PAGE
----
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Restaurant Owners Make Stand Against Proposed Minimum Wage Increase

MINNEAPOLIS (WCCO) -- Restaurant and resort owners were at the Capitol Monday, lobbying against the proposal to increase the minimum wage to $9.50.

They say most restaurant servers already make well over the minimum wage when you factor in tips. Some said the increase would force them to lay off employees and raise prices, and the owners are also trying to get lawmakers to carve out exceptions to the current proposed increase.

Restaurant owners want tips to be factored in, and they want a proposed cost of living increase thrown out. And they also want a lower minimum wage for teens and young adults, which, they say, would mean more jobs for young people.

Dick Henke has been the owner of the Malt Shop in south Minneapolis for the past 40 years, and he's worried about the proposed minimum wage increase.

"We either have to raise our prices and figure out a way to absorb it, or we have to change our concept to a concept that requires less labor," he said.

The current Minnesota minimum wage is $6.15 an hour. But the Malt Shop -- like almost all Minnesota employers -- has to pay its employees the federal minimum wage of $7.25. The proposed state increase would be to $9.50.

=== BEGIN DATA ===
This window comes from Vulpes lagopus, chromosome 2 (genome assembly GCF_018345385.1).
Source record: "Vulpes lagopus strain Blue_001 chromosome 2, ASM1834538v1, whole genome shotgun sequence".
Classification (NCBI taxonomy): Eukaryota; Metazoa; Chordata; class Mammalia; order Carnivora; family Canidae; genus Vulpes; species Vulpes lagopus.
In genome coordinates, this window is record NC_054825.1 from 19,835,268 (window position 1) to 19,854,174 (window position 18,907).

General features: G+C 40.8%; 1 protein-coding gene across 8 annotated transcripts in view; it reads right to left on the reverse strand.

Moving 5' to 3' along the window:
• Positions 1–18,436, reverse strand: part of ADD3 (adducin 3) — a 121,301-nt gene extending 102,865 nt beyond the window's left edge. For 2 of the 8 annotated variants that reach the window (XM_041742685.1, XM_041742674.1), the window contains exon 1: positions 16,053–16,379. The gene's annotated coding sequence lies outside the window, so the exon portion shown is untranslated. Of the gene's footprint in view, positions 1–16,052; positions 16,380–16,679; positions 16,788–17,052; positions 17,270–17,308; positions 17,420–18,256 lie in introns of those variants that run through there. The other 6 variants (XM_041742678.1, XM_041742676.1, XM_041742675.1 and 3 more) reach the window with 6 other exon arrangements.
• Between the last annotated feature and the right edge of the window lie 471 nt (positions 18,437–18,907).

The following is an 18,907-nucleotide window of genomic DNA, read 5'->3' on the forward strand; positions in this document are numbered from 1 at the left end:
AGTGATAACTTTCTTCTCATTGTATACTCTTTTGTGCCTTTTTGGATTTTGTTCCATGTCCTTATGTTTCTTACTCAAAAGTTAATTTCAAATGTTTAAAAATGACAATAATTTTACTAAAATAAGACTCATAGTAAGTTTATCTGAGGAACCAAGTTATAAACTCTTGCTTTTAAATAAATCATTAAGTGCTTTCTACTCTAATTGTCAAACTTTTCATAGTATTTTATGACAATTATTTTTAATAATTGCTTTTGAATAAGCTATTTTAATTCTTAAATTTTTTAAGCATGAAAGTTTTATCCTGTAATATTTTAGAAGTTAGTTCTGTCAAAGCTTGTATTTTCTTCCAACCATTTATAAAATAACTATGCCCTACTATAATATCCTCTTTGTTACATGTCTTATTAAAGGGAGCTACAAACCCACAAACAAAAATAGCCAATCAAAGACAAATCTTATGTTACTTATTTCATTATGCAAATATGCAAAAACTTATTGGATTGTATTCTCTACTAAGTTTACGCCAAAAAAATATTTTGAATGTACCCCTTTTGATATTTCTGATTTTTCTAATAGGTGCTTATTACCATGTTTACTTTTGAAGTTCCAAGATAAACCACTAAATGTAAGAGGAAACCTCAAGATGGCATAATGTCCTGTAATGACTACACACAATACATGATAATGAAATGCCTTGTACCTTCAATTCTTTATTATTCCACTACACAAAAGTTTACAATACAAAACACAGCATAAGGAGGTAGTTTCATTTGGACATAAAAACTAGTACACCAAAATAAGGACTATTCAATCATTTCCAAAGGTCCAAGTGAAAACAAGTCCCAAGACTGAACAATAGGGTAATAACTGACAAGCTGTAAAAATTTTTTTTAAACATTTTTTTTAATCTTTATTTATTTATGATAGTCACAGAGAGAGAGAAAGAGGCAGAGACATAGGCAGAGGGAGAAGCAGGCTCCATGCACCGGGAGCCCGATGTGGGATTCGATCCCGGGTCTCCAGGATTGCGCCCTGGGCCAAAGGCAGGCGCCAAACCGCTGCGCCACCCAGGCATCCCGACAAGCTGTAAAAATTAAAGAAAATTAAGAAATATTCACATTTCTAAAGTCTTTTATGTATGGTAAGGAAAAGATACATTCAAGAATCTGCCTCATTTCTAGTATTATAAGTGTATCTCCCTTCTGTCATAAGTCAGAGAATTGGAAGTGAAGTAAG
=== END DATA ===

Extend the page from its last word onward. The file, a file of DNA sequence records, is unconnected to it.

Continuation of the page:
Server Kelly Olson worries a minimum wage increase would lead the Malt Shop to raise prices -- a move she says hurt her bottom line.

"With tips and minimum wage I can make up to 25 bucks an hour," she said. "With prices going up, people won't be able to afford to go out."

Also on Monday, hospitality industry employers packed a Capitol news conference demanding exceptions to the current bill. They want servers who currently earn $12 or more with tips to stay at the current minimum wage.

They say servers earning less than $12 an hour with tips could earn the new minimum wage.

However, the bill's author, Rep. Ryan Winkler (D-Bemidji), says that is unlikely.

"The hospitality association has been pushing this tiered tip for the last year or so," he said. "They didn't have a lot of success last year, but I guess you can't blame anyone for trying."

Winkler says it's more likely the hospitality industry may get one or even two other provisions they want. The first would be a cost of living index being taken out and a lower rate for teens and young adults being put in.

The legislature is expected to pass some form of a minimum wage increase this session. Gov. Mark Dayton says he will sign the measure.

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